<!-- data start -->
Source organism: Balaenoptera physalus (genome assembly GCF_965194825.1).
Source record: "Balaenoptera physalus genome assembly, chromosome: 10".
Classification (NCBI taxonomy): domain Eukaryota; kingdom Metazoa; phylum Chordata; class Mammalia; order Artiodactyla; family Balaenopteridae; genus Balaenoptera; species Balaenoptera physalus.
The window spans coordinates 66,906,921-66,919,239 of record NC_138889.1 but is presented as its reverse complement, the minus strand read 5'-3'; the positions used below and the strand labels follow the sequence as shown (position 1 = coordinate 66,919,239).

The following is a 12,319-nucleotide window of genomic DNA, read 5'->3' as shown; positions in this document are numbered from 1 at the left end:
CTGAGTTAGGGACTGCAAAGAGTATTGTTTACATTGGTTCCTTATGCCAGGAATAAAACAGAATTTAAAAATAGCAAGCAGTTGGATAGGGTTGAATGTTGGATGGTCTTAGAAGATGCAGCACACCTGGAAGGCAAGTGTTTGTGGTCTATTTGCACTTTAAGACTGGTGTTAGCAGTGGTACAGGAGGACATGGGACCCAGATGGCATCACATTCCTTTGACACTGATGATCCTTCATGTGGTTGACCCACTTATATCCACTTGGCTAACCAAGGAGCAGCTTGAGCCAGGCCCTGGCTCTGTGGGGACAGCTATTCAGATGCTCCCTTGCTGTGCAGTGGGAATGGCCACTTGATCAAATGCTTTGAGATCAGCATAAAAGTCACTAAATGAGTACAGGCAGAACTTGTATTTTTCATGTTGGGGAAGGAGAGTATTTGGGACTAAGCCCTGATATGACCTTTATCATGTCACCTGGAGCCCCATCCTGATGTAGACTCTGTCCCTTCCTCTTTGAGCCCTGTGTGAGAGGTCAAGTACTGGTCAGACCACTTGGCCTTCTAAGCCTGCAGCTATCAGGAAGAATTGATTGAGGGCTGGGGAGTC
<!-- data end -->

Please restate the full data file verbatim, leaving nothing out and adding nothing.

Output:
Source organism: Balaenoptera physalus (genome assembly GCF_965194825.1).
Source record: "Balaenoptera physalus genome assembly, chromosome: 10".
Classification (NCBI taxonomy): domain Eukaryota; kingdom Metazoa; phylum Chordata; class Mammalia; order Artiodactyla; family Balaenopteridae; genus Balaenoptera; species Balaenoptera physalus.
The window spans coordinates 66,906,921-66,919,239 of record NC_138889.1 but is presented as its reverse complement, the minus strand read 5'-3'; the positions used below and the strand labels follow the sequence as shown (position 1 = coordinate 66,919,239).

The following is a 12,319-nucleotide window of genomic DNA, read 5'->3' as shown; positions in this document are numbered from 1 at the left end:
CTGAGTTAGGGACTGCAAAGAGTATTGTTTACATTGGTTCCTTATGCCAGGAATAAAACAGAATTTAAAAATAGCAAGCAGTTGGATAGGGTTGAATGTTGGATGGTCTTAGAAGATGCAGCACACCTGGAAGGCAAGTGTTTGTGGTCTATTTGCACTTTAAGACTGGTGTTAGCAGTGGTACAGGAGGACATGGGACCCAGATGGCATCACATTCCTTTGACACTGATGATCCTTCATGTGGTTGACCCACTTATATCCACTTGGCTAACCAAGGAGCAGCTTGAGCCAGGCCCTGGCTCTGTGGGGACAGCTATTCAGATGCTCCCTTGCTGTGCAGTGGGAATGGCCACTTGATCAAATGCTTTGAGATCAGCATAAAAGTCACTAAATGAGTACAGGCAGAACTTGTATTTTTCATGTTGGGGAAGGAGAGTATTTGGGACTAAGCCCTGATATGACCTTTATCATGTCACCTGGAGCCCCATCCTGATGTAGACTCTGTCCCTTCCTCTTTGAGCCCTGTGTGAGAGGTCAAGTACTGGTCAGACCACTTGGCCTTCTAAGCCTGCAGCTATCAGGAAGAATTGATTGAGGGCTGGGGAGTC